How Are Diarrhea And Constipation Detected?
This is the loosening of the stool due to reduced absorption or an increase in secretions of water and electrolytes in the intestines.
Dietary changes, indiscretion, less fiber in the diet, infectious agents, a bacterial or viral infection, ingestion of toxic substances, or a worm infestation can all cause diarrhea.
A loose or watery stool, foul smelling, mucus, or bloody discharge are all signs of diarrhea.
This is when it’s difficult to pass a stool. There is excessive absorption of water in the intestines that dries up the stool. The feces are frequently desiccated, hard, and may have blood in them. Call your veterinarian if your dog hasn’t passed a stool in more than a day and is exhibiting signs of straining or having a poor appetite.
Constipation is caused by a number of factors, such as reduced gastric motility, foreign body ingestion, dehydration, enlarged prostate glands in males, and impacted or infected anal sacs.
Signs such as scooting, colic (abdominal pain or discomfort), and expulsion of hard and dry feces are signs of constipation.
Why Does My Dog’s Poop Have Bubbles In It?
Have you noticed bubbles in your dog’s stool? Here are some of the possible reasons for that change in its stool.
Certain foods or ingredients in a dog’s diet can cause excessive gas production, leading to bubbles in the stool. This may include high-fat diets, diets high in fiber, or diets that contain certain types of carbohydrates. Moreover, the dietary indiscretion of eating scrap or food left on the table can disrupt the digestive function of the stomach, causing impaction and tympany.
Food Allergies And Infections
If a dog’s digestive system is sensitive to certain allergens like pork meat, it may fail to function normally and resultant dyspepsia, which may cause bubbling in feces. Moreover, certain bacterial and viral infections may cause gas buildup in the stomach, which causes foamy diarrhea.
Dogs that swallow air while eating or drinking can develop bubbles in their stool. This may happen if they eat too quickly or drink too much water too quickly.
Some parasites, such as giardia or coccidia, can cause bubbles in a dog’s stool as they disrupt the normal digestive process.
What Is The Difference Between Melena And Hematochezia?
Here’s what it is.
Melena refers to tarry black feces in dogs and is due to the presence of digested blood in the feces. Bleeding in the stomach or small intestine gives rise to the development of partial or complete blackness of stool.
Melena can be a sign of a life-threatening illness in dogs such as:
- Foreign body obstruction in the stomach or small intestine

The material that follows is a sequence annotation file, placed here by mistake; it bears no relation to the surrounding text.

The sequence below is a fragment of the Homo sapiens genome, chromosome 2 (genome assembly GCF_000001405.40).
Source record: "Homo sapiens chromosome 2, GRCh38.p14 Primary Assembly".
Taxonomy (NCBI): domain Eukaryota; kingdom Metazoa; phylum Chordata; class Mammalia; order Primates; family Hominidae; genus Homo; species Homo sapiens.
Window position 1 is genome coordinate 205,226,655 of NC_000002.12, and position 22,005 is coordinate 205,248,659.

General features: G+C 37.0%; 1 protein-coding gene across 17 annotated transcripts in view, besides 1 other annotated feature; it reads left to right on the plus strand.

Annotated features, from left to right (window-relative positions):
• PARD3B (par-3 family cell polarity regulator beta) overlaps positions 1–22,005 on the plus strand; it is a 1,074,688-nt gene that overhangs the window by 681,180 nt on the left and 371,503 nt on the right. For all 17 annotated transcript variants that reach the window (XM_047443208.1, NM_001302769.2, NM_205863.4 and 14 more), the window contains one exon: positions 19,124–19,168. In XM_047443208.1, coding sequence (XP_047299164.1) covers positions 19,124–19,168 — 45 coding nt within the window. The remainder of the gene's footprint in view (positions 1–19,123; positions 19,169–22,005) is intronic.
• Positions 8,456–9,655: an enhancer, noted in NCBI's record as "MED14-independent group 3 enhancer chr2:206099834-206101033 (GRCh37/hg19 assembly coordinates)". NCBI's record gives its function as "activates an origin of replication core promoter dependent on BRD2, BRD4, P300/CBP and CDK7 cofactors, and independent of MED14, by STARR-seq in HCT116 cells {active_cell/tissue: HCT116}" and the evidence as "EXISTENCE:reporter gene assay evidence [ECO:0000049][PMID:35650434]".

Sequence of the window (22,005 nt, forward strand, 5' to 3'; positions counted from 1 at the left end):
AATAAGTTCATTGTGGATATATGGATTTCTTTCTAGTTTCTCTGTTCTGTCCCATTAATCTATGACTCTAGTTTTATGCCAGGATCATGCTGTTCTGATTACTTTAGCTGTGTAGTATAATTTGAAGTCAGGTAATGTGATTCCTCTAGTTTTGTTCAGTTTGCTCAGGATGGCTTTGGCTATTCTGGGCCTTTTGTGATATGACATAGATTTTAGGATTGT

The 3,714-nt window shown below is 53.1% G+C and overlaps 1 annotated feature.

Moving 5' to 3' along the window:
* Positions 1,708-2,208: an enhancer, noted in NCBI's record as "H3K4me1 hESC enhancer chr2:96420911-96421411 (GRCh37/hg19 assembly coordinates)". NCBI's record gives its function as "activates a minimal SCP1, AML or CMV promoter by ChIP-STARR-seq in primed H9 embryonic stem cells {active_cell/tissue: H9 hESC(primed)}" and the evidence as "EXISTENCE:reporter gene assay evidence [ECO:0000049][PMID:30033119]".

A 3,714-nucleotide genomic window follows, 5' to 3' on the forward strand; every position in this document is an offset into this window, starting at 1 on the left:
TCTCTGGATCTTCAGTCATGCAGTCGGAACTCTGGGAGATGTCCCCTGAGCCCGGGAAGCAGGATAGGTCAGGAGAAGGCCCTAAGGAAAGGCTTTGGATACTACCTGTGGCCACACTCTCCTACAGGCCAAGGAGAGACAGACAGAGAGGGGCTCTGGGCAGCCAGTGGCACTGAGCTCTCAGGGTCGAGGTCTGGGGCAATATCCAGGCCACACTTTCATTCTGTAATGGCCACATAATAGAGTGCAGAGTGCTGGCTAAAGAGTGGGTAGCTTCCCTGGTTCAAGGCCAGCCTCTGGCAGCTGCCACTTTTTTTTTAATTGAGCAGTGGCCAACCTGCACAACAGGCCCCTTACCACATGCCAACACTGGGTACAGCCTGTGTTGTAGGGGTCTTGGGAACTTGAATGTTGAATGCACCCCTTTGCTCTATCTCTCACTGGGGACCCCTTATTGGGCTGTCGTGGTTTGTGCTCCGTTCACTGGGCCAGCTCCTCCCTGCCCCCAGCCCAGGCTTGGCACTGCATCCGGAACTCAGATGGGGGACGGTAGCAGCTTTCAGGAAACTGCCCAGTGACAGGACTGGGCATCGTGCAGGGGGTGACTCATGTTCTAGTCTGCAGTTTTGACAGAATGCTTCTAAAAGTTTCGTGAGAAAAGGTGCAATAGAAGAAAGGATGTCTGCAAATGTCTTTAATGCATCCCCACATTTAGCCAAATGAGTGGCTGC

- Drug toxicity
- Tumors of the gastrointestinal tract
- Hemorrhagic gastroenteritis
- Inflammatory bowel disease
- Gastric ulcers
- Ingestion of blood
- Coagulopathies (clotting disorders)
This refers to the presence of fresh blood in the stool due to bleeding in the large intestine (colon or rectum). Ulcerative colitis, an inflammatory condition involving the colon, is characterized by bloody diarrhea (fresh blood).
Other causes of hematochezia in dogs include the following:
- Rectal tear or fistula
- Hemorrhagic enteritis
- Canine parvovirus
- Toxicity like rodenticide poisoning, chocolate toxicity, ibuprofen toxicity, grapes, garlic and onion, and more can cause clotting problems or ulcers in the intestine
- Worm toxicity
How To Identify Bacterial And Viral Infections Causing Diarrhea?
Diarrhea is a common clinical symptom of an underlying infection involving the gastrointestinal tract of your dog. As discussed earlier, bacterial and viral infections can cause diarrhea.
In order to identify the specific infectious agent causing diarrhea, your veterinarian will conduct a number of diagnostic tests like a fecal smear, which uses a fecal culture to isolate bacteria by growing a colony of bacteria from enrichment cultures, providing the media and growth conditions to isolate and identify bacteria.
Polymerase chain reaction (PCV) is a molecular test that involves the detection of viral DNA from stool samples as well. Enzyme-linked immunosorbent assay (ELISA) is a test that also detects specific bacterial and viral antigens in the fecal sample.
Conclusion: Why Do Vets Examine A Dog’s Poop?
Veterinarians often examine a dog’s poop or feces as part of a routine physical exam or when a dog is experiencing gastrointestinal issues.
There are several reasons why vets examine a dog’s poop, including a routine physical examination regarding gut health, identifying food allergies, worm infestation, or bacterial or viral infections. Changes in stool can help evaluate the treatment response by a Veterinarian.
In short, a fecal examination is a key diagnostic tool that can help your vet identify health issues involving the gastrointestinal tract and the digestion of food.
So, does this make you more willing to get a sample of poop for your vet? Let us know in the comments below!